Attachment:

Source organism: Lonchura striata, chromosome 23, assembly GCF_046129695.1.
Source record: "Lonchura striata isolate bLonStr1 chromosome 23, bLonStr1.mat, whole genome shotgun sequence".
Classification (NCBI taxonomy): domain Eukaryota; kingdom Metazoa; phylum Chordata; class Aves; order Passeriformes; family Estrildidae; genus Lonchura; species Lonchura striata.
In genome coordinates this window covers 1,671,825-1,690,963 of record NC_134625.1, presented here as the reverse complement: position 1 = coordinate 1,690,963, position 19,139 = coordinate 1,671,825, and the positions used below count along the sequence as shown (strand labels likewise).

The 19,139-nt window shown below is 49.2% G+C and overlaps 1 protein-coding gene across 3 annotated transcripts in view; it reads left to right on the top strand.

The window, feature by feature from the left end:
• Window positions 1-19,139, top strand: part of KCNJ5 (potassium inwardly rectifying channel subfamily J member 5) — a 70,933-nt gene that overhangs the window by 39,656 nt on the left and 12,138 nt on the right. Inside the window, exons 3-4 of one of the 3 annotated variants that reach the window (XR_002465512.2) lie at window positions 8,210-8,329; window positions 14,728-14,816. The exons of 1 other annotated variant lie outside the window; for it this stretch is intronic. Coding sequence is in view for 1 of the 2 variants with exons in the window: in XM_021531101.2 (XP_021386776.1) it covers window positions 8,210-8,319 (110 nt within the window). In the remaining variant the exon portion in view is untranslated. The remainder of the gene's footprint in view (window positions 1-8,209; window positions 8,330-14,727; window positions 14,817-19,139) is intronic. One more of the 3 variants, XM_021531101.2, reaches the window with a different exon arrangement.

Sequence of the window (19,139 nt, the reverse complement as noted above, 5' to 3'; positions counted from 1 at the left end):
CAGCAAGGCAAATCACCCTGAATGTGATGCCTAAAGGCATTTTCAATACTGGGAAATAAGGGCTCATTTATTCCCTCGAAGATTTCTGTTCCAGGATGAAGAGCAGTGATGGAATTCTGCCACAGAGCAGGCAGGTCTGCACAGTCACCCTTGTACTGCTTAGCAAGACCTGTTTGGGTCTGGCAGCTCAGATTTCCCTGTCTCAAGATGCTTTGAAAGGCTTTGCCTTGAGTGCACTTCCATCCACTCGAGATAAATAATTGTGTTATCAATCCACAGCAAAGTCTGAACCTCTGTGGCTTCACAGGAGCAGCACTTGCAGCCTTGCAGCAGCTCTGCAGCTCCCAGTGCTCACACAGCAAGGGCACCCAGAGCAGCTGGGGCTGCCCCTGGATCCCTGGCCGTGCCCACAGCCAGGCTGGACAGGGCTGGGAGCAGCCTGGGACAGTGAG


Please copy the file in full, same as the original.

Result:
Source organism: Lonchura striata, chromosome 23, assembly GCF_046129695.1.
Source record: "Lonchura striata isolate bLonStr1 chromosome 23, bLonStr1.mat, whole genome shotgun sequence".
Classification (NCBI taxonomy): domain Eukaryota; kingdom Metazoa; phylum Chordata; class Aves; order Passeriformes; family Estrildidae; genus Lonchura; species Lonchura striata.
In genome coordinates this window covers 1,671,825-1,690,963 of record NC_134625.1, presented here as the reverse complement: position 1 = coordinate 1,690,963, position 19,139 = coordinate 1,671,825, and the positions used below count along the sequence as shown (strand labels likewise).

The 19,139-nt window shown below is 49.2% G+C and overlaps 1 protein-coding gene across 3 annotated transcripts in view; it reads left to right on the top strand.

The window, feature by feature from the left end:
• Window positions 1-19,139, top strand: part of KCNJ5 (potassium inwardly rectifying channel subfamily J member 5) — a 70,933-nt gene that overhangs the window by 39,656 nt on the left and 12,138 nt on the right. Inside the window, exons 3-4 of one of the 3 annotated variants that reach the window (XR_002465512.2) lie at window positions 8,210-8,329; window positions 14,728-14,816. The exons of 1 other annotated variant lie outside the window; for it this stretch is intronic. Coding sequence is in view for 1 of the 2 variants with exons in the window: in XM_021531101.2 (XP_021386776.1) it covers window positions 8,210-8,319 (110 nt within the window). In the remaining variant the exon portion in view is untranslated. The remainder of the gene's footprint in view (window positions 1-8,209; window positions 8,330-14,727; window positions 14,817-19,139) is intronic. One more of the 3 variants, XM_021531101.2, reaches the window with a different exon arrangement.

Sequence of the window (19,139 nt, the reverse complement as noted above, 5' to 3'; positions counted from 1 at the left end):
CAGCAAGGCAAATCACCCTGAATGTGATGCCTAAAGGCATTTTCAATACTGGGAAATAAGGGCTCATTTATTCCCTCGAAGATTTCTGTTCCAGGATGAAGAGCAGTGATGGAATTCTGCCACAGAGCAGGCAGGTCTGCACAGTCACCCTTGTACTGCTTAGCAAGACCTGTTTGGGTCTGGCAGCTCAGATTTCCCTGTCTCAAGATGCTTTGAAAGGCTTTGCCTTGAGTGCACTTCCATCCACTCGAGATAAATAATTGTGTTATCAATCCACAGCAAAGTCTGAACCTCTGTGGCTTCACAGGAGCAGCACTTGCAGCCTTGCAGCAGCTCTGCAGCTCCCAGTGCTCACACAGCAAGGGCACCCAGAGCAGCTGGGGCTGCCCCTGGATCCCTGGCCGTGCCCACAGCCAGGCTGGACAGGGCTGGGAGCAGCCTGGGACAGTGAG